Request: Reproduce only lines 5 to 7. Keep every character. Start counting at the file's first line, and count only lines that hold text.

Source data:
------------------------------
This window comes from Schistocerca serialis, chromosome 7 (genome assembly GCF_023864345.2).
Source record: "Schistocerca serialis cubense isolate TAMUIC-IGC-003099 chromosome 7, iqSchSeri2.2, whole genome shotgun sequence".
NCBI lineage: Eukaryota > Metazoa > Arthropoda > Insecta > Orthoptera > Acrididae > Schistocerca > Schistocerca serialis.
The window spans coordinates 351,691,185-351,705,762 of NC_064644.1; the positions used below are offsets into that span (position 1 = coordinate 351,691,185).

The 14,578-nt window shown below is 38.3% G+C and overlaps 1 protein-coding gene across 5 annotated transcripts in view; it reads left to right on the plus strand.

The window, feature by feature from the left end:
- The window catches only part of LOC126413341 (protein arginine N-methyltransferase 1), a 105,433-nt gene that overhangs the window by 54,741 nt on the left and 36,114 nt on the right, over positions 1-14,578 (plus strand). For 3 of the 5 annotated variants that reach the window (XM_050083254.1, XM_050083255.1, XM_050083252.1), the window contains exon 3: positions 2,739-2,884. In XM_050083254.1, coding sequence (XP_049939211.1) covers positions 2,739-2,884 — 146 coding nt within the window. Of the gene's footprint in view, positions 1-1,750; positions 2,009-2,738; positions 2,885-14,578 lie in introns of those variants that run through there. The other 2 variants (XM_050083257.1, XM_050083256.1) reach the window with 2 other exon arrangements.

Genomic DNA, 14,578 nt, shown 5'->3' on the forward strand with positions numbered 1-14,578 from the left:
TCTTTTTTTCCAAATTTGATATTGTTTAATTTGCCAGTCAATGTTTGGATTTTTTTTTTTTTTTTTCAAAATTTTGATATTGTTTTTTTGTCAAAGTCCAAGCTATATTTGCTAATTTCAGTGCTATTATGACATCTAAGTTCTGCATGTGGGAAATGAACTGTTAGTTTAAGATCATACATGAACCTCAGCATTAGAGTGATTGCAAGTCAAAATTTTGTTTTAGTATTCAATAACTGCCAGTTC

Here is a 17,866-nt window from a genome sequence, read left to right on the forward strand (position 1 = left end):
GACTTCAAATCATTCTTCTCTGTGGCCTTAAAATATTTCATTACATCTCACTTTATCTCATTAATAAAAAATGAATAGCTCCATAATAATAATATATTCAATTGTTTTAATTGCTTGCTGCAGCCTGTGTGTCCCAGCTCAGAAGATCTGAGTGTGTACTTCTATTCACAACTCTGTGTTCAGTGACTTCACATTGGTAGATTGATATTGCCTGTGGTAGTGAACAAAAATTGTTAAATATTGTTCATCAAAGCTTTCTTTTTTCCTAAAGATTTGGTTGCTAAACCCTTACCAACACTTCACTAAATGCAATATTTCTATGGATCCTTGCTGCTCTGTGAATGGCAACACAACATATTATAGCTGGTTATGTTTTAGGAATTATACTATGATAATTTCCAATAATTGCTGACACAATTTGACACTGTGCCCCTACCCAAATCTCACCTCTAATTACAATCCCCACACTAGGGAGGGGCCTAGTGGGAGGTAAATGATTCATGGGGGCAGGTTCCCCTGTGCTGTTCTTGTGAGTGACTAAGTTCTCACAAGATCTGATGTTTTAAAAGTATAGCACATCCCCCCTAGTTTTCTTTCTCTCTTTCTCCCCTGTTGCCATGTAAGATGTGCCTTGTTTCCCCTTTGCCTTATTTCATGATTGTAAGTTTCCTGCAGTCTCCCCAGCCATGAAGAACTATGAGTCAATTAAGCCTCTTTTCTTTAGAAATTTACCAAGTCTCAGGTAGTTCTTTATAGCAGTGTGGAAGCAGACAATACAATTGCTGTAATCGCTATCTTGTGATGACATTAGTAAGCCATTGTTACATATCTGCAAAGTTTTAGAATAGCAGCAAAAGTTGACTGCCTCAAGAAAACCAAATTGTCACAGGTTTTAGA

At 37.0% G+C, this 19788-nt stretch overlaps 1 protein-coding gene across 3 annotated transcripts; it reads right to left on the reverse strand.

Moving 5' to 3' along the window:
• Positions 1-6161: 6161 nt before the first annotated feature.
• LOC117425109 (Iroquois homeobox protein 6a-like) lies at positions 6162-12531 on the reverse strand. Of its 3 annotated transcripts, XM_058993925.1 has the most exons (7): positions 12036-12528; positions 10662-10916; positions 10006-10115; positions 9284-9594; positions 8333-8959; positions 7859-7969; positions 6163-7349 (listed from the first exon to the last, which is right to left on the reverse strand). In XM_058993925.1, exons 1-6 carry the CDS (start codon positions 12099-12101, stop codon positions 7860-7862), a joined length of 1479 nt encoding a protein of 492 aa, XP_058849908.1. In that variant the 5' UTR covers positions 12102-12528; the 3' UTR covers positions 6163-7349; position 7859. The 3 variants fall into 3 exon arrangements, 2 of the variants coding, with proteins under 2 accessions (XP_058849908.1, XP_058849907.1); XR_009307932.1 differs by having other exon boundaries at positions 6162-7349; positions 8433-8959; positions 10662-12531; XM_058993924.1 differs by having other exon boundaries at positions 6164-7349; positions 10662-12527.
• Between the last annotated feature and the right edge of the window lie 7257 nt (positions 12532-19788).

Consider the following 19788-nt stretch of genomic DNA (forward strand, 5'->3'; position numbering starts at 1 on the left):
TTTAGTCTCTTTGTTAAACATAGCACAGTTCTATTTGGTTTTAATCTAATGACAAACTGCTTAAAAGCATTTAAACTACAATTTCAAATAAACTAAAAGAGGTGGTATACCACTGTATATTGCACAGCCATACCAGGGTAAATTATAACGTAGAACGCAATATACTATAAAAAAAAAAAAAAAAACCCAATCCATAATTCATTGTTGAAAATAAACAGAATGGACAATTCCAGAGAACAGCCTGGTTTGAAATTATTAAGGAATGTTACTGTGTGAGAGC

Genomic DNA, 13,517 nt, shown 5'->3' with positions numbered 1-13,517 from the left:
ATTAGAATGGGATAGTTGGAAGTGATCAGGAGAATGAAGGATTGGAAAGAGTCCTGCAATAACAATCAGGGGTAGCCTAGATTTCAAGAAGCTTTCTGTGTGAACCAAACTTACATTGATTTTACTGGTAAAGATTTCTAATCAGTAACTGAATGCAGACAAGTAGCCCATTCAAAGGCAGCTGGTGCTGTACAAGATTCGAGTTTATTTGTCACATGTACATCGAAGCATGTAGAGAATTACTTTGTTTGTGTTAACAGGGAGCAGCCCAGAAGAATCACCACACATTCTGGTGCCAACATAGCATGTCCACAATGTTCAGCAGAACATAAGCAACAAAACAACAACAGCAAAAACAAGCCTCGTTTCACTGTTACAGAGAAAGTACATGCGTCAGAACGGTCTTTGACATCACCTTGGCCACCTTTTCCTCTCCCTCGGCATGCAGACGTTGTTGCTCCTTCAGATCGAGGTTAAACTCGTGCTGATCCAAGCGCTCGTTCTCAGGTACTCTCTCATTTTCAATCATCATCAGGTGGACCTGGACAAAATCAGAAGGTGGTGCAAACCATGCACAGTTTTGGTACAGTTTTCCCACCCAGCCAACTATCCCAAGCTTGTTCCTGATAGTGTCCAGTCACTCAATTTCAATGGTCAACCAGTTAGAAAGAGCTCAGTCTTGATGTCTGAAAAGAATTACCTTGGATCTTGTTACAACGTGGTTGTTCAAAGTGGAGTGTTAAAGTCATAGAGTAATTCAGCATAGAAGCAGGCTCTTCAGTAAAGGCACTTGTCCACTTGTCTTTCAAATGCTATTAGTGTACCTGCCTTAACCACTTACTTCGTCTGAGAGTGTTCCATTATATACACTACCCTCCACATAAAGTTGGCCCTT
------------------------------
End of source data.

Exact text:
The 14,578-nt window shown below is 38.3% G+C and overlaps 1 protein-coding gene across 5 annotated transcripts in view; it reads left to right on the plus strand.

The window, feature by feature from the left end:
- The window catches only part of LOC126413341 (protein arginine N-methyltransferase 1), a 105,433-nt gene that overhangs the window by 54,741 nt on the left and 36,114 nt on the right, over positions 1-14,578 (plus strand). For 3 of the 5 annotated variants that reach the window (XM_050083254.1, XM_050083255.1, XM_050083252.1), the window contains exon 3: positions 2,739-2,884. In XM_050083254.1, coding sequence (XP_049939211.1) covers positions 2,739-2,884 — 146 coding nt within the window. Of the gene's footprint in view, positions 1-1,750; positions 2,009-2,738; positions 2,885-14,578 lie in introns of those variants that run through there. The other 2 variants (XM_050083257.1, XM_050083256.1) reach the window with 2 other exon arrangements.